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by William H. Benson

July 23, 2009

     “Houston, Tranquility Base here. The Eagle has landed,” said Neil Armstrong from within the Landing Module at 4:17 p.m. EDT, Sunday, July 20, 1969, the moment of touchdown on the moon. To his fellow astronaut Buzz Aldrin seated beside him, he said, “So far, so good.” He then turned back to his checklist and said, “Okay, let’s get on with it.” As Apollo 11’s mission commander, Armstrong was unemotional, professional, and all about getting the job done correctly.

     Meanwhile on Planet Earth jubilation broke out, for people everywhere were elated by the news: two Americans were on the moon. Walter Cronkite, the television newscaster, was struck by the magnitude of the moment and said, “Whew, boy! Man on the Moon!”

     Four days earlier, on Wednesday, July 16, from Kennedy Space Center, a Saturn V rocket had launched Apollo 11 into orbit, with Michael Collins, Edwin Buzz Aldrin Jr., and Neil Armstrong seated within the command module.

     The entire Apollo mission involved a number of discrete phases, each with a checklist. “You have to do things right away,” Armstrong explained, “and do them properly, so that was the focus. It was a complete concentration on getting through each phase and being ready to do the proper thing if anything went wrong in the next phase.”

     After one and a half orbits around the earth, the astronauts had fired an engine that had sent their spacecraft on a trajectory toward a rendezvous with the moon. Three days later, on July 19, they had entered into lunar orbit, and the next day Eagle, the lunar module, separated from Columbia, the command module. Collins remained alone in the command modulewhile Armstrong and Aldrin directed the Eagle down to the moon.

     After resting and then slipping into their space suits, Armstrong and Aldrin prepared to descend the nine rungs of the Eagle’s ladder to the moon’s surface. First, Armstrong pulled a D-ring that released the MESA table from under the lunar module that then focused a television camera upon the ladder, and Aldrin flipped the circuit breaker that started the black and white camera rolling. The image was beamed back to Earth, and there people saw upon their television sets Armstrong as he stepped down the ladder.

     On Sunday, July 20, at 10:57 p.m. EDT, Armstrong’s foot touched the lunar crust, and he uttered his now eternally famous words, “That’s one small step for man, one giant leap for mankind.” No one had prompted him, and he had spent little time thinking about what he would say, so focused he was. But he had thought the words and said them to a world of people anxiously watching their televisions 244,000 miles away.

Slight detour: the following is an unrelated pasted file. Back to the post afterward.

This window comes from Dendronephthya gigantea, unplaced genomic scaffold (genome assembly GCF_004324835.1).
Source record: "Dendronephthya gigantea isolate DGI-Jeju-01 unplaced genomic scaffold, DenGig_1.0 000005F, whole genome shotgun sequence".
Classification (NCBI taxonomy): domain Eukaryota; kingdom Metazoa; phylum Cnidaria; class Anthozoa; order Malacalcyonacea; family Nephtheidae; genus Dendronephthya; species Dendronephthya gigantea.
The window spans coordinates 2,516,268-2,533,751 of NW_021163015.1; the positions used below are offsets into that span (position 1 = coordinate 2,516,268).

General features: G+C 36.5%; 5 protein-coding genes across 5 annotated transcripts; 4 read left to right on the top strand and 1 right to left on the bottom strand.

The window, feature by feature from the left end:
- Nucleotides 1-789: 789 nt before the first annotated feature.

Aldrin followed Armstrong outside, and for the next two and a half hours, the two astronauts walked upon the moon’s surface. Aldrin called the scene before him “magnificent desolation.” Armstrong took photographs. They stuck a flagpole bearing a U.S. flag into the moon’s dust. They collected rock and dust samples, and then they listened as President Nixon from the Oval Office telephoned his congratulations. Continually they glanced up in the sky to “Spaceship Earth” hovering overhead.

     At 1:45 p.m. on Monday, July 21, the Eagle blasted off from the moon’s surface, without difficulty. “There was no time to sightsee,” Aldrin said. “I was concentrating intently on the computers, and Neil was studying the attitude indicator, but I looked up long enough to see the American flag fall over.” Seven minutes later, they had achieved a lunar orbit, and at 4:38 p.m. the Eagle docked with Columbia. Two hours later Armstrong and a smiling Aldrin joined a very pleased Collins in the command module. The men then cut loose Eagle. “It was a fond farewell,” Armstrong remembers.    

     Two and a half days later, on July 24, at 11:35 a.m. CDT, the command module slammed into the first fringes of air at some 400,000 feet above Earth; splashdown came minutes later at 11:51. Armstrong then radioed Houston, “Everyone okay inside. Our checklist is complete. Awaiting swimmers.”

     Forty years have elapsed since Apollo 11’s stunning success. Cronkite is now gone. Armstrong will turn 79 on August 5, and since 1972 no human has traveled beyond low-Earth orbit. “The Apollo program is the greatest technical achievement of mankind to date. Nothing since Apollo has come close to the excitement that was generated by those astronauts—Armstrong, Aldrin, and the ten others who followed them.”